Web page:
After six years on the job, why does the government need to ask more questions about boosting the bush?
The Prime Minister Scott Morrison's headline-grabbing initiatives have shed welcome light on the pressing issue of drought and the need to plan for regional growth.
But after this week's Bush Summit talkfest in Dubbo, which comes on top of Mr Morrison's Drought Summit in November, the government risks the perception of all talk, no action.
About 200 Central West NSW locals turned up to hear a series of panel discussions with politicians, industry representatives, farmers and a banker.
We learnt that the government will form a new parliamentary committee to investigate the future of rural and regional Australia.
That committee will be additional to the Senate's Committee on Rural and Regional Affairs.
Let's not also forget the Special Drought Envoy, Barnaby Joyce, and the Drought Taskforce Mr Morrison announced at his Drought Summit in November.
The Drought Envoy, a make-work scheme for deposed Nationals Leader Barnaby Joyce, was established in the lead-up to the election. An office and staff were quickly assembled but it seems their only achievement was the extension of the assets threshold for the Farm Household Allowance before they were disbanded after the federal election.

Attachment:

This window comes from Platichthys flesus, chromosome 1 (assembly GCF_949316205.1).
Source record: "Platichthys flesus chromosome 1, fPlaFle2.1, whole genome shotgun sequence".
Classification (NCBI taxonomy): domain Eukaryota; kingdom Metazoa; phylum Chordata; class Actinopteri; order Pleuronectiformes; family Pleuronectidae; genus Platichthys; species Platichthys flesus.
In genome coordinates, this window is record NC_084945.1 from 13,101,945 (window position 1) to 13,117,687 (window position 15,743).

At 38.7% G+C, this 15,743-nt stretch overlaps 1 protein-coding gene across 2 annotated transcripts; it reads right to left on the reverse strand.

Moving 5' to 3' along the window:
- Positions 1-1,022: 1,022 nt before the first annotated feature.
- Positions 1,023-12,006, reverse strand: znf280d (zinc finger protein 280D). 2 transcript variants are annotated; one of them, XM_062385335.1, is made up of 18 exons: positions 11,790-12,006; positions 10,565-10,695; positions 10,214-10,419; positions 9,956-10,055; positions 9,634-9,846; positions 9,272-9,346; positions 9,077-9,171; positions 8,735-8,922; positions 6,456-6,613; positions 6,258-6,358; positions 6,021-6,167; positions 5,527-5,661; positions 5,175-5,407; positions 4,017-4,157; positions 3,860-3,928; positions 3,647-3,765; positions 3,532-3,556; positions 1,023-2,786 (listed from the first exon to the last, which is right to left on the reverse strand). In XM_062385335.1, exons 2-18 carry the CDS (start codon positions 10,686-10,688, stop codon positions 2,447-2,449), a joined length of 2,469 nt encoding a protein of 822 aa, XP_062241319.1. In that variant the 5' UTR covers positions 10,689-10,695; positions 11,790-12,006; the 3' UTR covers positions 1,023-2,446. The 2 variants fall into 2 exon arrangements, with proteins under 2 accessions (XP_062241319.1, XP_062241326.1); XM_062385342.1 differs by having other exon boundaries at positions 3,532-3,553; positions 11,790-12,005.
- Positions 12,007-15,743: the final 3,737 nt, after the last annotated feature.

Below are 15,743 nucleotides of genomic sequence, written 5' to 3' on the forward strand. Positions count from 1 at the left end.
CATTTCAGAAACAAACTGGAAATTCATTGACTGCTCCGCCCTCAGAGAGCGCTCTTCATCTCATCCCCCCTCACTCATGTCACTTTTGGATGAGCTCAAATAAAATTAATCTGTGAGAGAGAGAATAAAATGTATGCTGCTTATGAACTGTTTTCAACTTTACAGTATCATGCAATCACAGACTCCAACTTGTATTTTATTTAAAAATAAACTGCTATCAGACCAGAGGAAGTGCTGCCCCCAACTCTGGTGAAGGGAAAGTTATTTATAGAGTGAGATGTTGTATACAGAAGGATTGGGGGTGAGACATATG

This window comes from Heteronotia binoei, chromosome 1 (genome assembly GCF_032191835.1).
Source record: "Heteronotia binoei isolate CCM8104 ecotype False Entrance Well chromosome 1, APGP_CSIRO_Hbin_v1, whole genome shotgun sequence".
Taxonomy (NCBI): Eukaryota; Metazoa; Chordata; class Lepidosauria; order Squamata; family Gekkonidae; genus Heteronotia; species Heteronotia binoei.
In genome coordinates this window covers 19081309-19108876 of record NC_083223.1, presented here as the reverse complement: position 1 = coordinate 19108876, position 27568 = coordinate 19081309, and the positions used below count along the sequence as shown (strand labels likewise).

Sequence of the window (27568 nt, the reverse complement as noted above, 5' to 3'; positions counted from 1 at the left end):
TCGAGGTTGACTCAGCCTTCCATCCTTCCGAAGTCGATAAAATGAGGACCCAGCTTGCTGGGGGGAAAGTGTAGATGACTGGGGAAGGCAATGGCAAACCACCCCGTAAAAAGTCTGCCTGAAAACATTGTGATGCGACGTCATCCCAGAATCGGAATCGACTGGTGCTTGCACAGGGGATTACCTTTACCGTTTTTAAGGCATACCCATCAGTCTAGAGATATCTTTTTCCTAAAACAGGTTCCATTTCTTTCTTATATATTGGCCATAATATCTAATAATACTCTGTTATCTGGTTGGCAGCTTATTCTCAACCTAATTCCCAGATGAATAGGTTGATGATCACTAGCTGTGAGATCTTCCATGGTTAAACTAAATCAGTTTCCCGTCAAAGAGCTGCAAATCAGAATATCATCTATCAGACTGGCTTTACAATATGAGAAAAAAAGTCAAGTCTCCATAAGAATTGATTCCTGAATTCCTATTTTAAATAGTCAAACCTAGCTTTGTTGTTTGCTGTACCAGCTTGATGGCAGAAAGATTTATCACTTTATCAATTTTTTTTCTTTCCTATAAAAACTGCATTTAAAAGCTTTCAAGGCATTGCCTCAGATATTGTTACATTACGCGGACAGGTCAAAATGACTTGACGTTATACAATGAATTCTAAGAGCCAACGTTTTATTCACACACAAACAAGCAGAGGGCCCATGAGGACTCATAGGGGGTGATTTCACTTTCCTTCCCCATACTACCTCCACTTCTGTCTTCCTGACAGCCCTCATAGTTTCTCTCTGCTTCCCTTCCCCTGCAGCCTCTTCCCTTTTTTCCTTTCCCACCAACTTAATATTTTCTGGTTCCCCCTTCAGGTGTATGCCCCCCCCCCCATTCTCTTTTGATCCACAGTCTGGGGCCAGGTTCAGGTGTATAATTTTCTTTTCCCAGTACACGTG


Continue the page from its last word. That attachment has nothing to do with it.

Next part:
The Drought Taskforce, headed by Major General Stephen Day, consulted with ag industries and charities across the country and will issue a report to government.
The taskforce was intended to inform spending from the $5 billion Future Drought Fund, which would pay out $100 million a year for prevention and mitigation measures.
It remains to be seen what the taskforce recommends, or if the government takes action.
To be fair, the Opposition has stalled the government passing the fund into law and the Prime Minister announced a welcome move in Dubbo today, with plans to use the crossbench to gain the required votes.
However, a question mark hangs over the value of the Future Drought Fund without a unifying, national drought policy that has the states and Commonwealth pulling in the same direction
The states are at odds over how best to invest taxpayer's money on farmer support schemes.
The United Dairyfarmers of Victoria wants NSW to abolish its popular drought support scheme, the $40,000 fodder transport subsidy, because it artificially inflates the cost of feed for farmers across the country.
Meanwhile, Queensland prompted a farmer backlash when it suggested it could scrap freight subsidies by 2021.
Then there's Deputy Prime Minister and Nationals Leader Michael McCormack's National Water Grid.
Mr McCormack kick-started his election campaign by announcing the $100 million authority - which is a new Commonwealth planning body designed to co-ordinate new dam building with state governments.
The Coalition has also established a $1.3 billion National Water Infrastructure Fund. Most of the $600m in uncommitted funds spent to date going towards studies.
Like the government's other high profile initiatives, until a new dam is actually built, the value of the venture is merely rhetorical.
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